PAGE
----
Saturday, September 24, 2011

17: Sewing

I came home from work late one night in 2006, tired and hungry and grumpy. My brother and sister-in-law called to me from upstairs, where they'd been clearing out some long-held childhood clutter from the built-in cabinets. "We have a surprise for you!" my usually not so chirpy brother chirped. I mumbled something about laterafterIfindsomethingtoeat or justcomedownstairsandshowmeI'mexhausted. You don't always have the strength to enunciate clearly, especially one storey upwards, when you've just spent thirteen hours staring at pages of work by writers who have an anarchic view towards punctuation.

"No, come up now. We're hungry, too, so you can rest for a while in your room while we make something to eat."

no said tired then sofa down here call when...

You also don't always have the energy for complete sentences at such times.

"You really have to come up now."

All right, but you can't stop me being grumpy while I do it. I stomped upstairs and past two dusty, sweaty but inexplicably cheerful people, threw open my room door not looking forward to the messy sight of a bed I knew I hadn't had time to make before rushing for work in the morning, and saw...

"Surprise! Remember them?"

I don't know if I answered audibly, absorbed as I immediately was in being three again. It was Lowly Worm and his... lady worm friend whose name I can't recall. But I did remember. They were among the many stuffed toys in our childhood, distinctive for one very special reason. These were no store-bought, mass-manufactured worms.

They were hand-stitched by my grandmother, or mother, or both. In those early days when craft felt first came to our tropical home, and Richard Scarry was a hero in my household, someone had mentioned to someone wouldn't it be nice if the children had a stuffed worm, a three-dimensional, fully detailed stuffed worm, to play with? Not long after, we had worms. If only every child's early encounter with worms were so fuzzy and friendly and non-parasitic.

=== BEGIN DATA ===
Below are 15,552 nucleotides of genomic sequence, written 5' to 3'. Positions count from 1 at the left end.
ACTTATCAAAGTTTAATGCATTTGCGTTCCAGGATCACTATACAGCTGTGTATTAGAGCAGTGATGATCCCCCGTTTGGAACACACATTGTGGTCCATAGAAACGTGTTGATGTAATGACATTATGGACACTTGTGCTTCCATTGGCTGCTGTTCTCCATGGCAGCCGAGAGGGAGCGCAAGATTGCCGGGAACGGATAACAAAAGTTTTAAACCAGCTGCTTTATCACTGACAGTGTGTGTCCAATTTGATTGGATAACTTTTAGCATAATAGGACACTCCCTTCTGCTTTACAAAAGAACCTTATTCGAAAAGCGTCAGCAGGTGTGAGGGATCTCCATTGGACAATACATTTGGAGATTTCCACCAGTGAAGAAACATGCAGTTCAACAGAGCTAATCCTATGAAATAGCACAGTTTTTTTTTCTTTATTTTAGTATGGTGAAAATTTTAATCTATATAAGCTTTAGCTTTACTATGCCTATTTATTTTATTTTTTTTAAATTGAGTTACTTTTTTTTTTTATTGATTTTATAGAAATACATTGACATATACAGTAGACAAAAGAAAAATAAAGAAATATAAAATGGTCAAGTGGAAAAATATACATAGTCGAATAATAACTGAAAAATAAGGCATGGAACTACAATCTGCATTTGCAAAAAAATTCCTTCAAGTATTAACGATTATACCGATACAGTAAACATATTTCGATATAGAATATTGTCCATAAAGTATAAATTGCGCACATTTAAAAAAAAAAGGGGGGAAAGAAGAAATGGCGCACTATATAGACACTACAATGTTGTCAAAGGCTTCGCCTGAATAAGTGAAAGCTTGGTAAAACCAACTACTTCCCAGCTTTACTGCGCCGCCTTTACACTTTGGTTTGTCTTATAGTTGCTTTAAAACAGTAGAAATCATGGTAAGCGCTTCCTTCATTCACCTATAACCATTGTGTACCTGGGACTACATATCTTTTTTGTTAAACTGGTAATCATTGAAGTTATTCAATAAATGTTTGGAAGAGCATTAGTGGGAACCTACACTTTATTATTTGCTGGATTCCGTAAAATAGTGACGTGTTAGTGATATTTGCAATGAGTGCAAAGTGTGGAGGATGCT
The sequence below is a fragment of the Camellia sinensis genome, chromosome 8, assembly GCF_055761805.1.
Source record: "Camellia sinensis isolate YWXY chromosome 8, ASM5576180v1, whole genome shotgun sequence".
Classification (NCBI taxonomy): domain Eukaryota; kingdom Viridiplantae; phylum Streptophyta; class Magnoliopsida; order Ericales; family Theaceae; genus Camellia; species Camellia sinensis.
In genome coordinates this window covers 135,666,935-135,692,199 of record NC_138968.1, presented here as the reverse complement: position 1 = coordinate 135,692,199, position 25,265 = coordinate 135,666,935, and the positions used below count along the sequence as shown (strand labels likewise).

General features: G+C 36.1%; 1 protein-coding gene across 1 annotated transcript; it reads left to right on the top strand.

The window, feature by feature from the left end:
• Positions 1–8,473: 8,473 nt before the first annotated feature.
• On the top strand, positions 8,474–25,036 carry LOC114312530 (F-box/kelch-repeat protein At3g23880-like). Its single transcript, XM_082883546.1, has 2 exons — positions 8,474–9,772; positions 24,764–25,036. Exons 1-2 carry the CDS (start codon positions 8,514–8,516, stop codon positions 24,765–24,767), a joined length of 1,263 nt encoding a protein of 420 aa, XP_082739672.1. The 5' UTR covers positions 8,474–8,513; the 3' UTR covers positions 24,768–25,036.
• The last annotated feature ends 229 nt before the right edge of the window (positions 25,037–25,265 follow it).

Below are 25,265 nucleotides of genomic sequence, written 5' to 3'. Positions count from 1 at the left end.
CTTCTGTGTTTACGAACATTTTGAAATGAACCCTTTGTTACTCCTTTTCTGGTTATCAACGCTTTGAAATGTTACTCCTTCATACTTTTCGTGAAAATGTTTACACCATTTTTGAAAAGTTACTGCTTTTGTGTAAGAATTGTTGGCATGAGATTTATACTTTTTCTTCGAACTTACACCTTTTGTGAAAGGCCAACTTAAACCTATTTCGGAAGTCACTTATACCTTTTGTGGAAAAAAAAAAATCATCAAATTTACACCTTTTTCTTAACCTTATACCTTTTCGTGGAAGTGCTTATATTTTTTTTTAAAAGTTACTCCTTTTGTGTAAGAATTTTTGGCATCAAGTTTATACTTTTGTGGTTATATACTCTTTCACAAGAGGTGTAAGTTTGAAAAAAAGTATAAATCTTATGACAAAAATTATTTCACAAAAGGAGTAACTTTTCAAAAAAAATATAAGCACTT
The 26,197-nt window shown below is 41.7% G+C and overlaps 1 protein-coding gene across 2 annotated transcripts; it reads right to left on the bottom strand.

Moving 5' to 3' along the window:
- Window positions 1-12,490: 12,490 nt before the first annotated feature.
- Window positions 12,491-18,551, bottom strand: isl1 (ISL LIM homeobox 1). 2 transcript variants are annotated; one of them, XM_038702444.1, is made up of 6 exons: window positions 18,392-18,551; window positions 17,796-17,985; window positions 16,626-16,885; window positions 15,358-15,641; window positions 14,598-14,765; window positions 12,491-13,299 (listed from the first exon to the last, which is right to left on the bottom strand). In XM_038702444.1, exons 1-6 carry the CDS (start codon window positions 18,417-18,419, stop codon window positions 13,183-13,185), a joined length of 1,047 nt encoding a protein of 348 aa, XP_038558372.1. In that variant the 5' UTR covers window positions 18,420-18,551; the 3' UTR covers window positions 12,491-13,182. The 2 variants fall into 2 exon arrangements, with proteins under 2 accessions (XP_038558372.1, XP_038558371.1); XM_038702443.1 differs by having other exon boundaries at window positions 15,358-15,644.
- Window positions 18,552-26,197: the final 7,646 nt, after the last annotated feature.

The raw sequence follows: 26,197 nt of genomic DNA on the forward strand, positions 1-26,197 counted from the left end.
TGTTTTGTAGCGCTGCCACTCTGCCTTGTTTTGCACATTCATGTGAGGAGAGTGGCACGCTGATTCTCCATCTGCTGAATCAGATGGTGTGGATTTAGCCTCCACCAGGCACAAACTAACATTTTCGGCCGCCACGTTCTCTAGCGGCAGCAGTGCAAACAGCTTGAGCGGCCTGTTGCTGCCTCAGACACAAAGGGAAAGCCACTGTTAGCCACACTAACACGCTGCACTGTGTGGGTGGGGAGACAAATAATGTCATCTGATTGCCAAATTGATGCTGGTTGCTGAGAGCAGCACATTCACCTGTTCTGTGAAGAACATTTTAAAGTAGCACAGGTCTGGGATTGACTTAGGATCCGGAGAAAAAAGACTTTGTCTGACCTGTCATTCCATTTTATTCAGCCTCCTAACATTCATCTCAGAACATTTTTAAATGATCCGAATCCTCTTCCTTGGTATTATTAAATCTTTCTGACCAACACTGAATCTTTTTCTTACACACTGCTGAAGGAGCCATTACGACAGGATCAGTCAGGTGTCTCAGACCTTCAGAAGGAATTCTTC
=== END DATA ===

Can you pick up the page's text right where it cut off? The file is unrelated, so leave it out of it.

Image from here, but who knows where this person got it

In that moment I remembered something that used to be a major part of my life, but which I'd pushed aside except for one or two isolated incidents in the six years since my mother's death while I tried to be a responsible grown-up with no time for fun. I used to sew. I'm part of this family of women (and some men) who Sew. We enjoy this. We have huge stashes of sewing and knitting needles, crochet hooks, frames, patterns, threads, flosses, yarns, transfers... earlier that year I'd made a small concession to that part of my life when I made an E. coli, but I'd gone from that job into an even more hectic one and sewing was shelved again.

By the time the food was ready, I wasn't very hungry. Or grumpy or, magically, tired. I just wanted to play again, with the worms and some other long-forgotten toys that my brother had arranged on my window bench... and as I examined the tiny, even stitches holding Lowly together, the precisely copied Tyrolean caps, Ms Worm's string of pearls, the impossibly detailed red sneaker on each worm's... end? Well, I can't possibly call it a foot because worms don't have... anyway, not to split hairs, but that's the way Scarry drew 'em so we'll leave it at that... I realised how much I missed sewing.

I have tried since then, though life has continued to be just as busy and full of external stressors like you wouldn't believe, to keep sewing and related skills close by even if the projects are small and simple. Because if ever I lose touch with sewing again, I'll have again lost a huge chunk of me.

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